This will be the year! Back and forth the conversation in my head repeated. One hour the upcoming new year meant I was going to ‘perfectly’ recover, eliminating all eating disorder behaviors, all at once, once and for all. Done. The next hour I plotted methods for ‘perfecting’ my eating disorder. Ambivalence highlighted and amplified by what, another day?
Now, as a recovered clinician, I watch the internal battle I overcame play out in front of me with the beautiful souls who entrust me with their hearts as they recover. As we creep ever closer to the new year, black and white thinking—a hallmark of a brain hijacked by an eating disorder—goes into overdrive. My work as a recovery guide is to aid in softening the sharp edges of all-or-nothing thinking.
The middle path—the place between black and white—offers a bright golden light (gray is far too depressing, we need more light!). When we allow the light to wash over and within us, we find an opening, a secret door. Behind the door is the truth.
The truth about recovery is it doesn’t happen on a certain day. Nor does it happen all at once. We set ourselves up to live in a never-ending failure funnel when we buy into the belief that January 1st we can walk away from behaviors entirely. People, in general, are unable to keep their New Year’s resolutions. Why? Because we set ourselves up for failure.
Rework Your Resolutions
What if we reworked resolutions? I had a conversation with Dr. Ovidio Bermudez, Eating Recovery Center Chief Clinical Officer and Medical Director of Child and Adolescent Services to understand how he approaches this time of year with his clients. Here’s what he had to say:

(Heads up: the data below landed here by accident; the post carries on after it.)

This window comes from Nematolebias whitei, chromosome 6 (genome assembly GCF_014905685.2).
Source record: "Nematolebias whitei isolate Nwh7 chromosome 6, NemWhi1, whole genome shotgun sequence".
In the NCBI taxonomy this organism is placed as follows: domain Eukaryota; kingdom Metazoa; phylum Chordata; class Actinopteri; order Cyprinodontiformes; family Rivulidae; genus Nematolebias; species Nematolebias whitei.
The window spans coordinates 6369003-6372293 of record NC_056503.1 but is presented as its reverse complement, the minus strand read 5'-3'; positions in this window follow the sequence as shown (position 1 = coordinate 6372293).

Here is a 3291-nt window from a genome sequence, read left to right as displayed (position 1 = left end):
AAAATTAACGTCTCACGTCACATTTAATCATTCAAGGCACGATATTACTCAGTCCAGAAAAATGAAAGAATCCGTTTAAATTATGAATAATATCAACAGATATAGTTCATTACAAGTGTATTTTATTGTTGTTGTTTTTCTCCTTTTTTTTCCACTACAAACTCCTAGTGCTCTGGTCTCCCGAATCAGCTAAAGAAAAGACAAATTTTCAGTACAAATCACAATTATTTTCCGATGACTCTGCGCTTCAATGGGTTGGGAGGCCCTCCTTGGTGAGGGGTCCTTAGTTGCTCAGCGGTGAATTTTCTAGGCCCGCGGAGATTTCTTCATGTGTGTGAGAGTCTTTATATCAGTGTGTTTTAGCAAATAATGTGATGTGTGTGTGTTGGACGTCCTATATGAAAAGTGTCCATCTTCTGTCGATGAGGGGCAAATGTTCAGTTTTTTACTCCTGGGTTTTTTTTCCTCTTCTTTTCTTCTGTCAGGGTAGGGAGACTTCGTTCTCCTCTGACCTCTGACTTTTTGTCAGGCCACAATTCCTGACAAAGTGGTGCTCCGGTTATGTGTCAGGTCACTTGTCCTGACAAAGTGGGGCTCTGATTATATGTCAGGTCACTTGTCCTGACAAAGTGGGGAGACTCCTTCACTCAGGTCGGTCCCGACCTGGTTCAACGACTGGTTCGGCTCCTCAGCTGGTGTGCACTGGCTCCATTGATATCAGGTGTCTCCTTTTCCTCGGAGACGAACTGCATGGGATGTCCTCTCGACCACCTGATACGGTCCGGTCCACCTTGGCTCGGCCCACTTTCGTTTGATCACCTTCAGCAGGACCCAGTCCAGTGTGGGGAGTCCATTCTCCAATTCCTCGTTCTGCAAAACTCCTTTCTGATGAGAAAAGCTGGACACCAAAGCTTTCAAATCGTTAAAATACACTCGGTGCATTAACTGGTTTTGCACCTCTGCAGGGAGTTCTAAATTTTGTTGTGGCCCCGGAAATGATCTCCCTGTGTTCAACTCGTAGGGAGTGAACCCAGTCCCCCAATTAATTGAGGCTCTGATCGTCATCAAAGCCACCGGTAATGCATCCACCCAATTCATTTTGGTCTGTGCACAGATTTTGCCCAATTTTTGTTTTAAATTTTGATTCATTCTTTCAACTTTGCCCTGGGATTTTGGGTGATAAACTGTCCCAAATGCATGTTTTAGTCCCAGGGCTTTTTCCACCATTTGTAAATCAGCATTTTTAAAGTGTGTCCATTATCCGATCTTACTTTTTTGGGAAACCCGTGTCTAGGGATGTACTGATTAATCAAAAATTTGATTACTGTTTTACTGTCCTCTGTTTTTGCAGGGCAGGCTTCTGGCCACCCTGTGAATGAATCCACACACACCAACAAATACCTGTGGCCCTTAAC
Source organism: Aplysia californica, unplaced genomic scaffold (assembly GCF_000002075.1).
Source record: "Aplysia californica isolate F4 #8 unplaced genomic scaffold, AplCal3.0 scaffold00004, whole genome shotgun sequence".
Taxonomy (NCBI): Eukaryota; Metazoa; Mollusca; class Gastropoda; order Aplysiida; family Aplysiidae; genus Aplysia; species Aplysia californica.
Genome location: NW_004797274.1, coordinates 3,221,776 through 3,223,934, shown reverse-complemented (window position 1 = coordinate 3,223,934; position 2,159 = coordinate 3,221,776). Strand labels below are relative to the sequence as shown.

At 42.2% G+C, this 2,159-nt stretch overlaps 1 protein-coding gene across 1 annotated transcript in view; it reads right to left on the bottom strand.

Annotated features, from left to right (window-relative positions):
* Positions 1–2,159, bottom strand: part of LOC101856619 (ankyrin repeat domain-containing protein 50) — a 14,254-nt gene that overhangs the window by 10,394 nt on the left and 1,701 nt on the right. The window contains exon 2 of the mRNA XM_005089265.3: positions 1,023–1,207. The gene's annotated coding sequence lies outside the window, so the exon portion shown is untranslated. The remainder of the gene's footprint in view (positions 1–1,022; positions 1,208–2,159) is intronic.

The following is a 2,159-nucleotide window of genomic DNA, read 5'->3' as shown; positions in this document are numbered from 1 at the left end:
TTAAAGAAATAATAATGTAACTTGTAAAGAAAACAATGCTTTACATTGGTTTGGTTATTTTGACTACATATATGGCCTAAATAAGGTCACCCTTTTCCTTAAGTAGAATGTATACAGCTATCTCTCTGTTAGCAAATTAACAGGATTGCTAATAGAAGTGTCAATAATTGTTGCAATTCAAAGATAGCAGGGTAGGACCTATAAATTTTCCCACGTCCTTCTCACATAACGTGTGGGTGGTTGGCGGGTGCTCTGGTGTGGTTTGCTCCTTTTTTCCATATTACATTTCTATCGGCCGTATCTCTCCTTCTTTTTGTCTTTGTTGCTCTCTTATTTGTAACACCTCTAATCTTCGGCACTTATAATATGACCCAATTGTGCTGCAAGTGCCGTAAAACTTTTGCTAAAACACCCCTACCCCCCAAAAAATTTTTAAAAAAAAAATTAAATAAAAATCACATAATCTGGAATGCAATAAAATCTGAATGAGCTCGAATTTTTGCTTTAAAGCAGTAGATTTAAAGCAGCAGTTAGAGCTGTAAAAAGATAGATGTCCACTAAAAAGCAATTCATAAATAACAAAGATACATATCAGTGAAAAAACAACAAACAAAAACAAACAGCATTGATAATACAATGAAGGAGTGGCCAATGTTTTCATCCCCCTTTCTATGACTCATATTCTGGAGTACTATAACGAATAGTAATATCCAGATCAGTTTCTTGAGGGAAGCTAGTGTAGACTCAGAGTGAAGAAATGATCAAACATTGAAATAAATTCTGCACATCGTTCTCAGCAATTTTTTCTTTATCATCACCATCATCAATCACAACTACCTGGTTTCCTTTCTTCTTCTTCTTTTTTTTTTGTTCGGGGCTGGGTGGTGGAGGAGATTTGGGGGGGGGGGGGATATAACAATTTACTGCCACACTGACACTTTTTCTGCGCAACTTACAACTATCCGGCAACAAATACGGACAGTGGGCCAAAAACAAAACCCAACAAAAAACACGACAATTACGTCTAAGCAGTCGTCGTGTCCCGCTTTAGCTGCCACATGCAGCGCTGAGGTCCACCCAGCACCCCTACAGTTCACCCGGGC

People’s desire to start fresh or to draw a line in the sand and step over the old and into the new has been around a long time. There’s nothing wrong with the desire to say this is my last year of illness, or I’m going to do whatever I value even better (my sport, school, job, art, passion). However, if it’s unrealistic, too much too soon, or tied to an increased level of stress then it’s an invitation not to make the mark and to continue to chisel away at our self-esteem.
I loved his criteria for whether or not a resolution will serve you! Check out your resolutions and ask yourself:
Dr. Bermudez shared that when resolutions immaterialize it adds to the sense of ‘I can’t’ and ‘I’m stuck with this eating disorder no matter how hard I try;’ which can then become a perpetuating factor of the illness. Beliefs become further entrenched when we’re unable to meet recovery goals, with thoughts like: This is who I am. Who would I be without the eating disorder? This is all I’ve known for such a long time.
Make the New Year a Time of Reflection
I had to laugh when Dr. Bermudez said, “Our biology doesn’t recognize the season. Our body doesn’t know the difference between the 4th of July or New Year’s Day.” That’s so true! We put unnecessary pressure, not only on ourselves but our body by shocking it into massive change.